14 June 2018
Wild animals are turning nocturnal to keep away from humans
By Michael Le Page
Once great monsters ruled the planet, and mammals cowered in the shadows and came out only at night. Now monsters once again rule the planet, and mammals are reverting to the nocturnal habits of their distant ancestors.
“All mammals were active entirely at night, because dinosaurs were the ubiquitous terrifying force on the planet,” says Kaitlyn Gaynor of the University of California, Berkeley. “Now humans are the ubiquitous terrifying force on the planet, and we’re forcing all of the other mammals back into the night-time.”
Gaynor and her colleagues study the impact people have on wildlife. They noticed a striking pattern: animals were becoming more active at night to avoid human disturbances. When they looked in the scientific literature, they found many other groups had seen the same pattern.
Her team has now done a meta-analysis of 76 studies of 62 mammals all around the world. Almost all of them are shifting to the night to avoid us.
Into the night
Take the now-ironically-named sun bear, a vulnerable species living in south-east Asia. In areas with few people, only 19 per cent of sun bear activity occurs at night. But around a research camp in Sumatra, 90 per cent of activity is at night.
Similarly, in protected areas of Tanzania, only 17 per cent of lions’ activity is at night. Outside those areas, it’s 80 per cent.
On average, human disturbances have increased nocturnal activity in the 62 species by a factor of 1.36. In other words, animals with a 50/50 split between night and day activity in undisturbed areas typically have a 70/30 split in disturbed areas.
“There are fewer and fewer spaces wildlife can go to avoid people,” says Gaynor. “So they’re avoiding us in time because they can’t avoid us in space. This trend is going to continue as the human population grows.”
And it’s not just happening in places like cities where there are lots of people. It’s also happening near roads, rural settlements and even in places where people go hiking. What is not clear is what the consequences are.
Life in the dark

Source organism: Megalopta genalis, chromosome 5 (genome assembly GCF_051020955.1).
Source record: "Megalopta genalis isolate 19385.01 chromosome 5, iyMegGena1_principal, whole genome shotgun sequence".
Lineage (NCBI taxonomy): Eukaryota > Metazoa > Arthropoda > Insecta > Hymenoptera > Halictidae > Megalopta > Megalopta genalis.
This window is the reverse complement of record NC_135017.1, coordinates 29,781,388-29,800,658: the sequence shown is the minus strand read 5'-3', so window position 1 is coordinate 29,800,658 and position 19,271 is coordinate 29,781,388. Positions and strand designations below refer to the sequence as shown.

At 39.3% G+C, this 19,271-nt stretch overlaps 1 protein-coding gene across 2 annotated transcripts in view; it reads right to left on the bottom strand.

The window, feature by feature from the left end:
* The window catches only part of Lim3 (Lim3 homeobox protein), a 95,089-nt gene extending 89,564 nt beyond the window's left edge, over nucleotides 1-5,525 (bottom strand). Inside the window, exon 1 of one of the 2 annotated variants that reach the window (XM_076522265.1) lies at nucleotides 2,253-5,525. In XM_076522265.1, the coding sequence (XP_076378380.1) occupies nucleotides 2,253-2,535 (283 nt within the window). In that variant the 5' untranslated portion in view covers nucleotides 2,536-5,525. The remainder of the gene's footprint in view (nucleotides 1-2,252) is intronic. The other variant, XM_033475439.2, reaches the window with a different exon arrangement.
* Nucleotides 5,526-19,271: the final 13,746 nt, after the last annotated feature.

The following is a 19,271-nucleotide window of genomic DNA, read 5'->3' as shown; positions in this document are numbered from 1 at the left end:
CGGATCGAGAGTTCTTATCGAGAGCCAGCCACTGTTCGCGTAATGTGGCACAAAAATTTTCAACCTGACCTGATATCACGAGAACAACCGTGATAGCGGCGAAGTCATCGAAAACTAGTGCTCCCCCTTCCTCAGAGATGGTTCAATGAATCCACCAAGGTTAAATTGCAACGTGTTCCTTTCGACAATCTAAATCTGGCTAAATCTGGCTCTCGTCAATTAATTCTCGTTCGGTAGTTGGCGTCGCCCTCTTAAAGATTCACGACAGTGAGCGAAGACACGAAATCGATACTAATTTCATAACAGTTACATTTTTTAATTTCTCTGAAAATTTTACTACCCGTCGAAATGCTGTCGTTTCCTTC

On the one hand, animals forced to do more at night might struggle compared with those in the few remaining undisturbed areas.
For instance, sable antelope in Africa usually avoid waterholes at night because predators like lions might be lying in wait. But in areas of Zimbabwe where “sports” hunters lurk by waterholes by day, they have switched to drinking at night – so overall more may be killed.
On the other hand, the shift is helping animals survive alongside people. For instance, in Chitwan in Nepal lots of tigers are managing to live in close proximity to people by being more active at night.
In this sense, the shift to the night might be a good thing. “It’s a way to share space on an increasingly crowded planet,” says Gaynor. “We take the day and they take the night.”
Adapted to darkness
Thanks to our nocturnal ancestors, many mammals still have plenty of the characteristics needed to be more active at night, says Gaynor. And they are very likely already evolving to be even better at it.
“I would expect that this is an incredibly strong selective force,” says Kate Jones of University College London, who has shown that mammals only became active during the day after the dinosaurs disappeared.
One weakness of the meta-analysis is that many of the individual studies only looked at a small number of animals, says Jones, but overall it is fairly convincing.
“It shows that we are a really big force on the planet now, like the dinosaurs were before us,” she says. “Which is really frightening.”
Jones points that artificial lights are also changing the very nature of the night. “We are lighting up the night.”
Journal reference: Science, DOI: 10.1126/science.aar7121